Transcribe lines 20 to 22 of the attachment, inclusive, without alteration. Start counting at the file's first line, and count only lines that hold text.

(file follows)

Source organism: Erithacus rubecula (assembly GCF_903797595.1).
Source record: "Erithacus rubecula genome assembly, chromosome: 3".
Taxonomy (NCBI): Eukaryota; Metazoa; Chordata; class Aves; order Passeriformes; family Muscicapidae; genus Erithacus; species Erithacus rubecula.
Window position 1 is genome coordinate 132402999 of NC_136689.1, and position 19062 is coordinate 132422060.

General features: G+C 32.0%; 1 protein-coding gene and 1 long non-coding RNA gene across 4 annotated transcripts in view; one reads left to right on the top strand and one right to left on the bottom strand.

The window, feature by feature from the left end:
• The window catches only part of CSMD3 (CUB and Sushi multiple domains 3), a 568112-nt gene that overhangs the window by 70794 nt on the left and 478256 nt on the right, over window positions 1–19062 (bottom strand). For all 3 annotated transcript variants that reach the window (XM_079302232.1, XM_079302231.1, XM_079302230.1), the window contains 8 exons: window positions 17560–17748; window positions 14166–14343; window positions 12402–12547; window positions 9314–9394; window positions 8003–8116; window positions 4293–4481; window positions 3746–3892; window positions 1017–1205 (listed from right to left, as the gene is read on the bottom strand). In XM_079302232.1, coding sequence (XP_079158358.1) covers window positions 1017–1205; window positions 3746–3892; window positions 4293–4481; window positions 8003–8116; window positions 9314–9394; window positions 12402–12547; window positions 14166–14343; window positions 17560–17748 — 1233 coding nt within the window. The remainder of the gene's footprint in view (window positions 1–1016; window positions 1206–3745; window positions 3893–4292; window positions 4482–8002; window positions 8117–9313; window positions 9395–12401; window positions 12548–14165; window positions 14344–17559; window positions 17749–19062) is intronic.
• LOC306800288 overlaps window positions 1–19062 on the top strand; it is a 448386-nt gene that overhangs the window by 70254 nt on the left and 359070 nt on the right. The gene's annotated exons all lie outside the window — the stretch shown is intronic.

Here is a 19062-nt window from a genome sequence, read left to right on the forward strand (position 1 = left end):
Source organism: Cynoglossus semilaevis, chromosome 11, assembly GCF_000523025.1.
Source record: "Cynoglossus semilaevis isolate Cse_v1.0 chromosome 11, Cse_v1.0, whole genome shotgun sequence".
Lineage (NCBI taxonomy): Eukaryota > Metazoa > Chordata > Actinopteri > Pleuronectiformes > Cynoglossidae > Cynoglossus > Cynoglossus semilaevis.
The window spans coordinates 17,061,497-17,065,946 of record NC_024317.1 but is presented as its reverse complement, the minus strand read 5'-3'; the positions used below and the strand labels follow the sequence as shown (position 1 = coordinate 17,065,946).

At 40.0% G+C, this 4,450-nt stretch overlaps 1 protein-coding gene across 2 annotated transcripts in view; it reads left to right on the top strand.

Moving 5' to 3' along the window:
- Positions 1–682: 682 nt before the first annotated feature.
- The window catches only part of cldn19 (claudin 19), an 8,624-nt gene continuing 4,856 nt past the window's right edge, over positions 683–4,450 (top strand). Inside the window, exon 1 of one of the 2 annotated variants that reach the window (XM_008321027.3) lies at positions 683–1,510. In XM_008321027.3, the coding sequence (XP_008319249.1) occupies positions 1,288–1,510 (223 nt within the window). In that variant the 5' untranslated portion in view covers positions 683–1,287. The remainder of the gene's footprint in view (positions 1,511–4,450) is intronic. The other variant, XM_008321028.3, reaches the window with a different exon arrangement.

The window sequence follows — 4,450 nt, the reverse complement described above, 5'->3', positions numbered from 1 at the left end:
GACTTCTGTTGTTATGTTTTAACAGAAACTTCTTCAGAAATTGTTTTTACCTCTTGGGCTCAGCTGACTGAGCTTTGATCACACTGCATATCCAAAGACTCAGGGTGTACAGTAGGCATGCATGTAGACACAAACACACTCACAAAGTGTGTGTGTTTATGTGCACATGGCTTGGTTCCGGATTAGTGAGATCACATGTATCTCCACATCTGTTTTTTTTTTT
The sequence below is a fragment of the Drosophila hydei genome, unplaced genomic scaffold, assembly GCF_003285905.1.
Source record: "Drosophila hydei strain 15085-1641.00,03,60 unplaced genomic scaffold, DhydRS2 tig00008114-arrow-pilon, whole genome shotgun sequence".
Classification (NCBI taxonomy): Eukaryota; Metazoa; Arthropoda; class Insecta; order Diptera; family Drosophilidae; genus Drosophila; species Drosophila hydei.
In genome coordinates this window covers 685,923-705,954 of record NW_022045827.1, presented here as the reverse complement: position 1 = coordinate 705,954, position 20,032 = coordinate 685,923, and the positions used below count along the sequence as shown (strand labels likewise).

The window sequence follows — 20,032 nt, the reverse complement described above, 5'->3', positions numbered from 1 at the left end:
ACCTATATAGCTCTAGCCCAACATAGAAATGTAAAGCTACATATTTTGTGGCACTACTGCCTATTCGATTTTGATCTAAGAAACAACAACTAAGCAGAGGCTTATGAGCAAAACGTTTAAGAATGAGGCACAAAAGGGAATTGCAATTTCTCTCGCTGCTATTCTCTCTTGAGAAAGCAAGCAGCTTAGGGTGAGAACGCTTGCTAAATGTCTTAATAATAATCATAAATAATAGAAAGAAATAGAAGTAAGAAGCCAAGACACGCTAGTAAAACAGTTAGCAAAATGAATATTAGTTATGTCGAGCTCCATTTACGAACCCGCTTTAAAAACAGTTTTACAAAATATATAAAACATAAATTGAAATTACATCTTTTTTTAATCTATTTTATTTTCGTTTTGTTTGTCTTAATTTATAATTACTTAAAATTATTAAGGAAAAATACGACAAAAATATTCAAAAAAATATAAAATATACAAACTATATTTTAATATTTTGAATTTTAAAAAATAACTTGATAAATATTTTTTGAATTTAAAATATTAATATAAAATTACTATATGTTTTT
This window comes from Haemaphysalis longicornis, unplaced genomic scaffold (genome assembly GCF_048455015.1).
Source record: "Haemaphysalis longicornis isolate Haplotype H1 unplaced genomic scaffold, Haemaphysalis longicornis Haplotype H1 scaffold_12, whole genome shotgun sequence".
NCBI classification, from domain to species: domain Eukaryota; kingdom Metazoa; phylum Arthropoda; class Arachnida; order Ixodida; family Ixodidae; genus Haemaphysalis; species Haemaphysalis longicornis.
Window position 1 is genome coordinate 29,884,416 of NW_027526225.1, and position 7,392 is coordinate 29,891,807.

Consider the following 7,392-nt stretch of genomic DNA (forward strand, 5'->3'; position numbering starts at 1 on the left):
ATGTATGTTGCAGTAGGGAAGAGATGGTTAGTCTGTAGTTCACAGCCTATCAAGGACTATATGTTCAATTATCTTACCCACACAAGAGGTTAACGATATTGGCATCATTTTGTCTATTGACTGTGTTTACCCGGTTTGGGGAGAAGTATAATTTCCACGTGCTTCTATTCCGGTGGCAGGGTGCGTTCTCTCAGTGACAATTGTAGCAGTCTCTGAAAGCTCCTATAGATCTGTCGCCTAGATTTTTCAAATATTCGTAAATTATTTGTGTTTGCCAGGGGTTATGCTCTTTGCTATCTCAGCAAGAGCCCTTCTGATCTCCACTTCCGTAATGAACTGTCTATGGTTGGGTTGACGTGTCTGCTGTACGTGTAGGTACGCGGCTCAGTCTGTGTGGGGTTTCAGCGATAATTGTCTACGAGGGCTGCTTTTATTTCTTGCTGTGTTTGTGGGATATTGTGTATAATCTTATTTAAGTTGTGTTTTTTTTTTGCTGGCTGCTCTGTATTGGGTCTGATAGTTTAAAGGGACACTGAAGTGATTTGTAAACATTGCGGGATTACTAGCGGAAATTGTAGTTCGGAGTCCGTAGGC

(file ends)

The sequence below is a fragment of the Drosophila hydei genome, unplaced genomic scaffold, assembly GCF_003285905.1.
Source record: "Drosophila hydei strain 15085-1641.00,03,60 unplaced genomic scaffold, DhydRS2 tig00008114-arrow-pilon, whole genome shotgun sequence".
Classification (NCBI taxonomy): Eukaryota; Metazoa; Arthropoda; class Insecta; order Diptera; family Drosophilidae; genus Drosophila; species Drosophila hydei.